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Feds set aside more habitat for right whales. But is it enough?

The NOAA designated an additional 39,414 square miles of water as critical habitat for the North Atlantic right whale. But could more be done?

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A female North Atlantic right whale swims at the surface of the water with her calf a few miles off the Georgia coast, 2009. On Tuesday, Jan. 26, 2016, the federal government announced it was designating thousands of additional nautical square miles of the Atlantic off the coast of New England and the coast of the Southeast as critical habitat for the endangered whales.

John Carrington/Savannah Morning News via AP/File

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The endangered North Atlantic right whale will get a larger government-protected habitat the National Oceanic and Atmospheric Administration (NOAA) announced Tuesday. 

The NOAA Marine Fisheries Service designated an additional 39,414 square miles of ocean as critical habitat for the endangered right whale, about the size of the state of Kentucky. 

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“With fewer than 500 individuals left in the wild, every whale is vital to the species’ survival and recovery,” Defenders of Wildlife senior staff attorney Jane Davenport said in a press release. “This critical habitat expansion is an investment in the future of this unique whale.” 

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Under the Endangered Species Act, critical habitat is defined as a range of areas that contain “physical or biological features essential to the conservation of the species.” The total protected area is divided between the whales’ northeast feeding areas in the Gulf of Maine and the whales’ southeast calving grounds between North Carolina and Florida.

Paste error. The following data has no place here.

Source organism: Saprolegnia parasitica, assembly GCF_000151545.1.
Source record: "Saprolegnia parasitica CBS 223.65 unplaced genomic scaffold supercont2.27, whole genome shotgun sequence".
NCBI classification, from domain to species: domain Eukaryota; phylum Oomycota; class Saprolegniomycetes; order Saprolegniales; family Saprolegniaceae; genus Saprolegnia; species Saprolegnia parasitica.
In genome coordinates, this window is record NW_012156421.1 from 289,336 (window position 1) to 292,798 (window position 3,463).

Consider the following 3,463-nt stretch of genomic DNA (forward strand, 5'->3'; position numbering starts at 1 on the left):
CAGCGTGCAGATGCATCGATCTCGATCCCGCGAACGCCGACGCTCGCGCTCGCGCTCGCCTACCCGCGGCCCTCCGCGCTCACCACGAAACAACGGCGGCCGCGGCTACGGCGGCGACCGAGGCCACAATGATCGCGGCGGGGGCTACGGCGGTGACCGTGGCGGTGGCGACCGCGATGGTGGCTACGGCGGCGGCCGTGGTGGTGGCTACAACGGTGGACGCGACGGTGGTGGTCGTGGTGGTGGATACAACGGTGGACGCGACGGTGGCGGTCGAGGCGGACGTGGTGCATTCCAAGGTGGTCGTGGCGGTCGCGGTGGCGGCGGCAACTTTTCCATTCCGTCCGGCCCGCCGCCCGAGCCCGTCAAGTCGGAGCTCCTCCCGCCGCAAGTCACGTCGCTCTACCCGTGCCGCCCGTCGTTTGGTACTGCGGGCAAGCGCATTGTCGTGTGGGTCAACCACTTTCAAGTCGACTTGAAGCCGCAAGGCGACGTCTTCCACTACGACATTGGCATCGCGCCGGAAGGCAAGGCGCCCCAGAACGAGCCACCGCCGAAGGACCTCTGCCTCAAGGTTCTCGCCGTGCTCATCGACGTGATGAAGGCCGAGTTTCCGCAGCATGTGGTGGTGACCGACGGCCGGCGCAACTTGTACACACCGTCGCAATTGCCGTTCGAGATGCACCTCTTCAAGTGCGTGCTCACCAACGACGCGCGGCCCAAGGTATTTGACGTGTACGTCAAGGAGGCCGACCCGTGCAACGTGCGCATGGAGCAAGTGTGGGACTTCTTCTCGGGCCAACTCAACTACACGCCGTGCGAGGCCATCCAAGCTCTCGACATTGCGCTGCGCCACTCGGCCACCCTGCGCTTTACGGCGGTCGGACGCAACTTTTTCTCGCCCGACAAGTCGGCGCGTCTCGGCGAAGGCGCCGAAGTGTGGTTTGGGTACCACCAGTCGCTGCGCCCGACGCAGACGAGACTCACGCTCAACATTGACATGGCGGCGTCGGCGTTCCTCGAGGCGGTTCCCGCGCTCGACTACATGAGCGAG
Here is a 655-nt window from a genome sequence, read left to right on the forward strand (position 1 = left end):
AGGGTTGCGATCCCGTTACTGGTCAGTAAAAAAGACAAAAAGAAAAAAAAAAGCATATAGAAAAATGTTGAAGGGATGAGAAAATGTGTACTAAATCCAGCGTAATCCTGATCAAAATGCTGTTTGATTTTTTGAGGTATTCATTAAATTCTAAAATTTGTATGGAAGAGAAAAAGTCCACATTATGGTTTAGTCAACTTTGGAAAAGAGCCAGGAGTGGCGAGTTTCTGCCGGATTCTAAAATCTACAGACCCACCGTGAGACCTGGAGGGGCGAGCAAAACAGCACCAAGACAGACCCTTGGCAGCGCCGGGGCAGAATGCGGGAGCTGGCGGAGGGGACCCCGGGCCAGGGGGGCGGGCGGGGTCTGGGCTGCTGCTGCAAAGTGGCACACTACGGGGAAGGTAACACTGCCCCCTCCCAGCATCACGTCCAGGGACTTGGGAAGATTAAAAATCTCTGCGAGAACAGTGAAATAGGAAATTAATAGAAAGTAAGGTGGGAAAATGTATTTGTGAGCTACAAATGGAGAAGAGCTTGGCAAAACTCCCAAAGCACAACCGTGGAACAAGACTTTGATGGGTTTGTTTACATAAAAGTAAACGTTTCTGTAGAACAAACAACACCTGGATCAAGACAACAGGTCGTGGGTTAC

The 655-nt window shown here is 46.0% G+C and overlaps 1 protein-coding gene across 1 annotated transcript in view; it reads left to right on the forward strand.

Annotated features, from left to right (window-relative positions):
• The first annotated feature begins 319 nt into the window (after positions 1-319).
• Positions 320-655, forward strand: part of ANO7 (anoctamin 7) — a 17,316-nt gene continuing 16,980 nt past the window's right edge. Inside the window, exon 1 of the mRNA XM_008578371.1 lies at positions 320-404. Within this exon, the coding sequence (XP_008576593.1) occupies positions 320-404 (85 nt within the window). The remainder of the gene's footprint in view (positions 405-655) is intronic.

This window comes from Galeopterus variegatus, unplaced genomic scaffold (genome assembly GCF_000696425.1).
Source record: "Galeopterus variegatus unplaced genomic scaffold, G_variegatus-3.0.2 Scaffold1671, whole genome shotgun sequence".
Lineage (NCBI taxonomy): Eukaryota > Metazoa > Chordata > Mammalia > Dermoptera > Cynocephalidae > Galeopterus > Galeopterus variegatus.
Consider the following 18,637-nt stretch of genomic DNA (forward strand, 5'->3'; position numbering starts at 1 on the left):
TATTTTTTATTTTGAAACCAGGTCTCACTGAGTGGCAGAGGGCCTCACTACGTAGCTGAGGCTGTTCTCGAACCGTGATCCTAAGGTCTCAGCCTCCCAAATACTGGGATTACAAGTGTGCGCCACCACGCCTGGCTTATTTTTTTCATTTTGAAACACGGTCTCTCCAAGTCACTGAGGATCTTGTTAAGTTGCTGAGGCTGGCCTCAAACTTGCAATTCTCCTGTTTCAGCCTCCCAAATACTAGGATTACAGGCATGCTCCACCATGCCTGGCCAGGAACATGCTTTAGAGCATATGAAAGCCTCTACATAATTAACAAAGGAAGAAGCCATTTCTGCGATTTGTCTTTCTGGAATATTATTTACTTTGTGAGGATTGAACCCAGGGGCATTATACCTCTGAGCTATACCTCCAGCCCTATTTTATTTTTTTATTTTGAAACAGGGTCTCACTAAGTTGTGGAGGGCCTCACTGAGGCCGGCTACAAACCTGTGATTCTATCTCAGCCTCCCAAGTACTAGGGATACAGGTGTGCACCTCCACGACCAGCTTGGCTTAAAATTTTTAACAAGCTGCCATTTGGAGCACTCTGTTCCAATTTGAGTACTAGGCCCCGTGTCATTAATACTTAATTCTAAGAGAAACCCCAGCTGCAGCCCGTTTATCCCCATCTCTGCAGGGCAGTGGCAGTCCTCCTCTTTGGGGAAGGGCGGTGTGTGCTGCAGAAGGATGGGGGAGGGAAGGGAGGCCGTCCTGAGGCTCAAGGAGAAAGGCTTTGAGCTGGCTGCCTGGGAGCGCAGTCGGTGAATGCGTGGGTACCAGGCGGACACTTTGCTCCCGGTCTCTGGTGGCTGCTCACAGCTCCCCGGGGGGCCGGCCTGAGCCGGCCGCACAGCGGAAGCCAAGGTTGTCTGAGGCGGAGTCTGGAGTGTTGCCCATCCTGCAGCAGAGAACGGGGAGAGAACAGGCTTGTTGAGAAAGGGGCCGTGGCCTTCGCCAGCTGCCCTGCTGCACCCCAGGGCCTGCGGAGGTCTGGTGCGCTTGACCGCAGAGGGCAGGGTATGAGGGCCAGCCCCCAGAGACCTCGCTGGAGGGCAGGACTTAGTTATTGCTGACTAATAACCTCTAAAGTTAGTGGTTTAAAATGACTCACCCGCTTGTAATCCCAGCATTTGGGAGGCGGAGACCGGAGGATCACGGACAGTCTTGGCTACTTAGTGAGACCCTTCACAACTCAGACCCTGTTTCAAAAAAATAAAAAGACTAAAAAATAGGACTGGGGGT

“We’re making significant progress in reversing the population decline of the species, and are seeing signs of recovery – up to about 500 animals from the estimated 300 in 1994,” Eileen Sobeck, assistant NOAA administrator for NOAA Fisheries, said in a press release. “But we still have a long way to get to complete recovery.” 

While these are two critical habitats for the right whale, experts say NOAA didn’t go far enough: the whales don’t have a safe way to move between the two habitats. 

“Right whales are at an extinction crossroads right now – entanglement in fishing gear, shipping and offshore oil drilling in the Atlantic pose serious risks to their survival,” Sarah Uhlemann, a senior attorney at the Center for Biological Diversity, says in a press release. “The new rule takes critical steps by protecting the whale’s northern feeding areas and southern calving rounds, but unfortunately it ignores the whale’s migratory route between the two areas.” 

Regina Asmutis-Silvia, the executive director of the Whale and Dolphin Conservation, says NOAA also needs to federally protect a migratory corridor. 

“We should be safe when we commute between work and home, and right whales should be safe during their commute between their feeding and calving grounds,” she said.

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The North Atlantic right whales experienced their first population devastation from commercial whaling in the 17th and 18th centuries. The species earned its name because whalers referred to them as the “right” whales to hunt because they were slow swimmers, floated after being killed, and contained a lot of the oil coveted by the hunters. 

Although the right whale has been under federal protection since being listed as endangered in 1970, the species still struggles today. The most common human threats include ship strikes, man-made noise from underwater oil exploration, and entanglement in fishing gear.

“With only 115 adult females remaining, the loss of even one – which could potentially give birth to a calf every three years over a life span of 70 years or longer – can be a blow to recovery,” The Christian Science Monitor’s Doug Struck wrote in 2014.  

The new designation does not include any new restrictions for fishermen or the public. However, federal agencies will have to consult with the NOAA before permitting any activities in the area. 

The rule was proposed in February of last year and went through a general comment period before recognized by the NOAA.